A year ago, I wrote about how Gerald Hodges received a raise in salary due to the Proven Performance Escalator. We’re back with word that center Marcus Martin and outside linebacker Aaron Lynch will receive similar raises for the 2017 season.
The proven performance escalator (PPE) was added to the 2011 collective bargaining agreement as a way for draft picks in rounds three through seven to earn some extra money. It is based on snap count, and if a certain threshold is met in the first three years of a rookie contract, a player automatically gets a pay raise in year four. First and second round picks are not eligible for the PPE.
Martin’s base salary goes from $758,000 to approximately $1.818 million, and Lynch’s from $690,000 to approximately $1.838 million. I say “approximately” because the numbers are based on the final salary cap and certain restricted free agent tenders.
Now like I said above, these are likely temporary numbers, as they aren’t set until the NFL sets the salary cap for the new league year, but it is possible that they have changed the formula, and are now doing it by a percentage raise, as Martin, and Lynch’s old base salaries are not the same. Here is what their new salary cap numbers could look like in 2017.
Base Salary: $1,818,000
Signing Bonus Proration: $167,813
Workout Bonus: $20,000
2017 Salary Cap Number: $2,005,813
Base Salary: $1,838,000
Signing Bonus Proration: $49,500
2017 Salary Cap Number: $1,887,500
Here is a rundown of how the PPE works. The CBA states that an eligible player will qualify for the PPE in his fourth League year if:
(1) he participated in a minimum of 35% of his Club's offensive or defensive plays in any two of his previous three regular seasons; or
(2) he participated in a "cumulative average" of at least 35% of his Club's offensive or defensive plays over his previous three regular seasons. "Cumulative average" means the sum of the total number of offensive or defensive plays in which the player participated over the applicable seasons, divided by the sum of the Club's offensive or defensive plays during the same seasons. (By way of example, if a player participates in 600 of the Club's 1,000 offensive plays in his first season, 290 of the Club's 1,000 plays in his second season, and 310 of the Club's 1,000 plays in his third season for a total of 1,200 plays out of a possible 3,000, the cumulative average would equal 40%).
As far as the salary is concerned, the PPE shall equal the difference between (i) the amount of the Restricted Free Agent Qualifying Offer for a Right of First Refusal Only as set forth in, or as calculated in accordance with, Article 9 for the League Year in such player's fourth season and (ii) the player's year-four Rookie Salary (excluding signing bonus and amounts treated as signing bonus). The resulting amount shall be added to the stated amount of the player's year-four Paragraph 5 Salary.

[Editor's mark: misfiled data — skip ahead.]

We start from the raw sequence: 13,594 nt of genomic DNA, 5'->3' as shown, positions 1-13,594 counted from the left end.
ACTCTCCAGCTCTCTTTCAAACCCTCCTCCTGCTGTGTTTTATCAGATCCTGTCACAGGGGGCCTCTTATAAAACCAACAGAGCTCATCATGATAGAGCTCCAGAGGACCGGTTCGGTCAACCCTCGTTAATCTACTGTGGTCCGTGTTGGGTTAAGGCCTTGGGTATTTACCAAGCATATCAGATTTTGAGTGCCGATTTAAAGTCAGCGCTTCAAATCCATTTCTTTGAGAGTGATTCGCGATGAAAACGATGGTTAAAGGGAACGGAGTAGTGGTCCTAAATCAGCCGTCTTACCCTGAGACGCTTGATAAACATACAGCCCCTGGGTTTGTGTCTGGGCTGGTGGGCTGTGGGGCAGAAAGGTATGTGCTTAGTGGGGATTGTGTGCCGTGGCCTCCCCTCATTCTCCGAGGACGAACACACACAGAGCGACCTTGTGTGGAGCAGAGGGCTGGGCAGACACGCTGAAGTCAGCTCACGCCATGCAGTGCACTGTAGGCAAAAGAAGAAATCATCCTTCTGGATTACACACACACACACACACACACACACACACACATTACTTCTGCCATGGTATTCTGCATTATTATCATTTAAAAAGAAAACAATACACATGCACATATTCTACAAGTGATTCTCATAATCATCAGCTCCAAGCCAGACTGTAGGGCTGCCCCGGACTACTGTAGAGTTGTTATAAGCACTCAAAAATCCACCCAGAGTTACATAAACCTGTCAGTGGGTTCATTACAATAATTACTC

Here is how the rest of the 2014 draft class after the second round looked in terms of snap count. They were all eligible to earn the PPE, but came up short in snap totals. Dontae Johnson is the most notable. His snap total has declined each year, with the biggest drop from 2015 to 2016. If he had maintained his 2015 level of snaps this past season, he likely would have qualified for the PPE.
WR Bruce Ellington
CB Dontae Johnson
CB Keith Reaser
The 49ers drafted eight players after the second round in the 2015 NFL Draft. Trent Brown is a lock to earn the PPE. He did not get a lot of snaps as a rookie, but he played all but two of the team’s offensive snaps. If the offense plays the same number of snaps in 2017 as they did in 2016 (1,011) and he did not play a single snap, he would still have played 39.99 percent of offensive snaps. He needs a cumulative average of 35 percent, so the PPE is essentially already earned.
Eli Harold has played in 44.87 percent of defensive snaps through the first two years of his career. If he sees a decline to his rookie year (337 of 1137 defensive snaps), he would still finish with 39.8 percent of defensive snaps. We don’t know what the plan is for him in the team’s new defense, so it is possible there are drastic changes to his role. However, if he gets a significant opportunity again, he will earn the PPE.
Tight end Blake Bell has a shot at the PPE, but he is going to have to put together a pretty significant role for himself in 2017. The team signed Vance McDonald to a contract extension this past fall, and Garrett Celek last spring. We don’t know what Kyle Shanahan has in store for his tight ends, so we will have to wait and see what kind of role Bell can expect.
Here are the 2015 round draft class snap count percentages thus far. Again, only picks in rounds three through seven are eligible. Additionally, it is for offensive and defensive snap counts, so punter Bradley Pinion is not eligible.
RB Mike Davis
WR DeAndre Smelter
TE Blake Bell
OT Trent Brown
OLB Eli Harold